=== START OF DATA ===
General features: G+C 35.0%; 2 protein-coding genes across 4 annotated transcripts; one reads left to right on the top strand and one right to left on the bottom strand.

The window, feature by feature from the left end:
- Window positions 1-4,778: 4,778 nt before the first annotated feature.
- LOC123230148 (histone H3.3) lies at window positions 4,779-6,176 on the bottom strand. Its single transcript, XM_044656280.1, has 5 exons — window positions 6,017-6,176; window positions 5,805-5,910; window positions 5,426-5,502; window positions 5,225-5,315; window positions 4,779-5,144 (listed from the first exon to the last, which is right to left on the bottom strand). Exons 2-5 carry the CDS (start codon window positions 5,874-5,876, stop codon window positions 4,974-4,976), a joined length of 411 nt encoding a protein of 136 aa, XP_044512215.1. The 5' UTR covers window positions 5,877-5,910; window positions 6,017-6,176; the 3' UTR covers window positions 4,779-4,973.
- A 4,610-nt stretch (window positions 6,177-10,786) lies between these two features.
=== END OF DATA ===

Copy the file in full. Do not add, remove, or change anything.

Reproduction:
General features: G+C 35.0%; 2 protein-coding genes across 4 annotated transcripts; one reads left to right on the top strand and one right to left on the bottom strand.

The window, feature by feature from the left end:
- Window positions 1-4,778: 4,778 nt before the first annotated feature.
- LOC123230148 (histone H3.3) lies at window positions 4,779-6,176 on the bottom strand. Its single transcript, XM_044656280.1, has 5 exons — window positions 6,017-6,176; window positions 5,805-5,910; window positions 5,426-5,502; window positions 5,225-5,315; window positions 4,779-5,144 (listed from the first exon to the last, which is right to left on the bottom strand). Exons 2-5 carry the CDS (start codon window positions 5,874-5,876, stop codon window positions 4,974-4,976), a joined length of 411 nt encoding a protein of 136 aa, XP_044512215.1. The 5' UTR covers window positions 5,877-5,910; window positions 6,017-6,176; the 3' UTR covers window positions 4,779-4,973.
- A 4,610-nt stretch (window positions 6,177-10,786) lies between these two features.